Though the Biblical account of Esther is commonly known by most who would read this book, I liked the way the author brought it to life. The struggles that those would have faced due to the politics, culture, and religions of that day were not glossed over. It’s common, and even somewhat necessary, for the author to take creative license in some areas, as not all details are ever known in a Biblical account, and while I didn’t necessarily agree with everything the author chose to do, I don’t think any of it detracted from the story.

I loved the way that Mordecai, who had chosen to stay in Susa when the Jews were allowed to return to Jerusalem, struggled with his decision to keep his heritage a secret. We all know that even the most prominent figures in the Bible (besides God himself) were flawed humans, some more than others, and that is clear with the two main Jews in this book as well. I also think that the way Xerxes was portrayed was realistic, considering that he does often consult others, even his servants, in the Biblical account, so his character in this book was fleshed out from that perspective, and I loved it.

As I mentioned above, I disagree with one main point the author decided on. It is not immediately evident who King Ahasuerus is in the Biblical account, due to language differences, I believe. He seems to be most commonly accepted to be Xerxes. However, Xerxes has only 1 verified wife–Amestris. I did not do nearly as much research as Smith must have for this book, but I see more evidence that Amestris is another name for Vashti, or even possibly for Esther herself. So having a rival wife that is actually directly or indirectly behind much of the shady things that happen in the account seemed unnecessary to me. However, it did provide more intrigue for the fictional version, and while I would have chosen a different route, I respect her decision and am not saying whatsoever that the book was any worse for it.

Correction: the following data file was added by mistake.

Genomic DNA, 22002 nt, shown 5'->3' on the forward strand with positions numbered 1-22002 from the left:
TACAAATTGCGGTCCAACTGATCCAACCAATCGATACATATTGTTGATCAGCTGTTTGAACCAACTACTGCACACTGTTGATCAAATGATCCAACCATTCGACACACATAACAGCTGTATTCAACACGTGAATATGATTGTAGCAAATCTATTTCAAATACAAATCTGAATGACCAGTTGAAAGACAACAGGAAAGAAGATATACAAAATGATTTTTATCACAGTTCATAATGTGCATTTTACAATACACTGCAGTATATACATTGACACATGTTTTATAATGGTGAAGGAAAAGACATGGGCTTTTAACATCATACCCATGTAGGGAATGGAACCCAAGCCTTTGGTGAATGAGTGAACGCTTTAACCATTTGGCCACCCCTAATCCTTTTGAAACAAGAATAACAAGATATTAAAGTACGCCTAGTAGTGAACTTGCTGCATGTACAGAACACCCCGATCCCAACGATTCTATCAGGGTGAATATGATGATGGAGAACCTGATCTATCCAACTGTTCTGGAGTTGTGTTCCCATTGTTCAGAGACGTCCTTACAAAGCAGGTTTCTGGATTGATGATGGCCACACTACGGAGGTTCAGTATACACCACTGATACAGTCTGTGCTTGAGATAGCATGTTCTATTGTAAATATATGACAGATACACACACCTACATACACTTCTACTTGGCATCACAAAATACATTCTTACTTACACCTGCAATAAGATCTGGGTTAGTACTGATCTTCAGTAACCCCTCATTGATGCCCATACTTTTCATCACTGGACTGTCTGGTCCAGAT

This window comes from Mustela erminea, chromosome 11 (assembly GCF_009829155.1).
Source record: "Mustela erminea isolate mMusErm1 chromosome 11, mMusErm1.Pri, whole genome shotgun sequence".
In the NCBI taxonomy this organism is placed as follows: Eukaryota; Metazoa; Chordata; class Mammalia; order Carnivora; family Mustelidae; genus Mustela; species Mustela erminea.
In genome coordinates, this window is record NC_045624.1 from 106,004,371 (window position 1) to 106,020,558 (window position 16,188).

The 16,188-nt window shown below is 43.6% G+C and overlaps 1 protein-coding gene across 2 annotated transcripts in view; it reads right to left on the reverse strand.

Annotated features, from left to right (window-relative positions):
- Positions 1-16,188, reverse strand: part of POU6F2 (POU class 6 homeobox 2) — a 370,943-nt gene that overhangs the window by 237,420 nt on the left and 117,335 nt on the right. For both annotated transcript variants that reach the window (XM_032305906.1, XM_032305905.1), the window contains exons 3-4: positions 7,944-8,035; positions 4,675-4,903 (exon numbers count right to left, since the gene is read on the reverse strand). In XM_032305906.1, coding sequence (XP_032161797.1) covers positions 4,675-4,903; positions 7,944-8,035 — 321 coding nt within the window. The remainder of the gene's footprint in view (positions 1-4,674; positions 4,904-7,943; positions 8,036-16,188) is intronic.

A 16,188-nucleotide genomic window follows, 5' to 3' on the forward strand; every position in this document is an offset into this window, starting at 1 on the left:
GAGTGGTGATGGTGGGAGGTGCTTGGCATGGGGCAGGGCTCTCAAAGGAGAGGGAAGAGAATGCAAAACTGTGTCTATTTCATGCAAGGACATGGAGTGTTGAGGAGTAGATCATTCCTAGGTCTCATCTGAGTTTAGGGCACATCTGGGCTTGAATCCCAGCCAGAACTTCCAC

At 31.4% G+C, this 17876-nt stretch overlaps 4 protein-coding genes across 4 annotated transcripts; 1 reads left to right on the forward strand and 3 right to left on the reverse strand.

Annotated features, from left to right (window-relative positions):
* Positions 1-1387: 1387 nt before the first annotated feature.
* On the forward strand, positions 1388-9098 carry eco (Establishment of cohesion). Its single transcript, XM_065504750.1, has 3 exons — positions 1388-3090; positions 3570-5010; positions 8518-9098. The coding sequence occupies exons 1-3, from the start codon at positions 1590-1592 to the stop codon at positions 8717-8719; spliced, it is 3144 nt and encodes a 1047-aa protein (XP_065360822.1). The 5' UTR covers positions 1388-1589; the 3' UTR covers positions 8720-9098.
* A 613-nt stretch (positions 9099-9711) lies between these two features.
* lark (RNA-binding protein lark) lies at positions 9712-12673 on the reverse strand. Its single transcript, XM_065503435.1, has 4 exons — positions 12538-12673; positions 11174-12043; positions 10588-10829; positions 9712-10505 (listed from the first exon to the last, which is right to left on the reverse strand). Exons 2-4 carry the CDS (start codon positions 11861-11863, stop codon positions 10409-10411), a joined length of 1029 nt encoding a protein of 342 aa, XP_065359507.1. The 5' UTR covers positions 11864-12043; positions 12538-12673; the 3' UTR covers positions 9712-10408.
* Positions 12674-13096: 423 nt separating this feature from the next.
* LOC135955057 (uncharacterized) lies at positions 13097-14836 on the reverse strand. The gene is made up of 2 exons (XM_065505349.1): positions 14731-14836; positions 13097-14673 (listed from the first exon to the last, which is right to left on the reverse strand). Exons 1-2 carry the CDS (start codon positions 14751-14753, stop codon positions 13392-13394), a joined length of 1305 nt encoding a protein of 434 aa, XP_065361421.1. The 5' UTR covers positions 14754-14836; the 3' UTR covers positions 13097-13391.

I would say the writing itself was what mainly detracted from the story for me. I personally think there was at least one POV too many. The story was told from the following perspectives: Esther, Mordecai, Xerxes, Vashti, Haman, and Amestris. If I’m missing one, I wouldn’t be surprised. But I think we could have done without getting to know Vashti, considering what her parts set up aren’t resolved. And she’s just a shadow of the true heroine anyway. There are also a couple of things that happen with Haman that confused me, like him grumbling about his wife and her back-talk, when the entire rest of the book, she seemed nothing but supportive to me, giving him advice that he followed. He even called her wise at one point. Then suddenly, he’s about ready to punish her if she opens her mouth again. I don’t know what was going on there.

Overall, I enjoyed this book a lot. I am one who tends to read romance (not just romance in the traditional sense) into certain accounts in the Bible as I’m reading, and it’s nice to see it come alive in this way. I will likely re-read this someday, but first, I plan to check out Smith’s take on Ruth, which is my favorite book in the Bible. As for Esther’s story, though, I highly recommend it to fans of Biblical fiction.